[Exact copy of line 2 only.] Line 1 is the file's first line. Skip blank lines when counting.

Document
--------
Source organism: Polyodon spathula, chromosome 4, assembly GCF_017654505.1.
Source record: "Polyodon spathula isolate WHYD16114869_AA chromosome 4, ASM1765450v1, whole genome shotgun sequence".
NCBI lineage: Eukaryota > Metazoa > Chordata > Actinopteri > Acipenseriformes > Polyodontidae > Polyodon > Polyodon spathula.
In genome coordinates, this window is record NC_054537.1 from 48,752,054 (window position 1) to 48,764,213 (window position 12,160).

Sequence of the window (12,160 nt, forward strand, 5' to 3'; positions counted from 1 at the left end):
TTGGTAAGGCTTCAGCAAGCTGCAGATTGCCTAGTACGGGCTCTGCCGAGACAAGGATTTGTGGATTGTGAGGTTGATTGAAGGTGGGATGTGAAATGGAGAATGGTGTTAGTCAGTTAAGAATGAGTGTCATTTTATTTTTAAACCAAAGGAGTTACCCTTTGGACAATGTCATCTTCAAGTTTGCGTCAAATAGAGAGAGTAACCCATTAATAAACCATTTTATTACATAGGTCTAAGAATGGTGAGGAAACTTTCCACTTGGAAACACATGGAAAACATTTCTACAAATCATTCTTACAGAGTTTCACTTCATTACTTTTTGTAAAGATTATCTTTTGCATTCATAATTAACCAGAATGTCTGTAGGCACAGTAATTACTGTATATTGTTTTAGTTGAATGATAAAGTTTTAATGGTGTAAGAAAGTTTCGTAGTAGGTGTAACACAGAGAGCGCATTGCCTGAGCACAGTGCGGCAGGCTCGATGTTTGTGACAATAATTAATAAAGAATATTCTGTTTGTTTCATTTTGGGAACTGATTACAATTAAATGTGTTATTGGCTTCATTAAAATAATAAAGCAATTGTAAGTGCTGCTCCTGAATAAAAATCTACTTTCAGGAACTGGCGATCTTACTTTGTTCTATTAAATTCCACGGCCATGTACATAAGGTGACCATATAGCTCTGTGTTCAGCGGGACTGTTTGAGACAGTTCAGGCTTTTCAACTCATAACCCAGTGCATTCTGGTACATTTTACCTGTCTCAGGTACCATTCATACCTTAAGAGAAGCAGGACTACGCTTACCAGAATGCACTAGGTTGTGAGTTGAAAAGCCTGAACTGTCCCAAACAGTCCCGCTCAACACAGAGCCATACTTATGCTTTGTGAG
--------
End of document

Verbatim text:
Source record: "Polyodon spathula isolate WHYD16114869_AA chromosome 4, ASM1765450v1, whole genome shotgun sequence".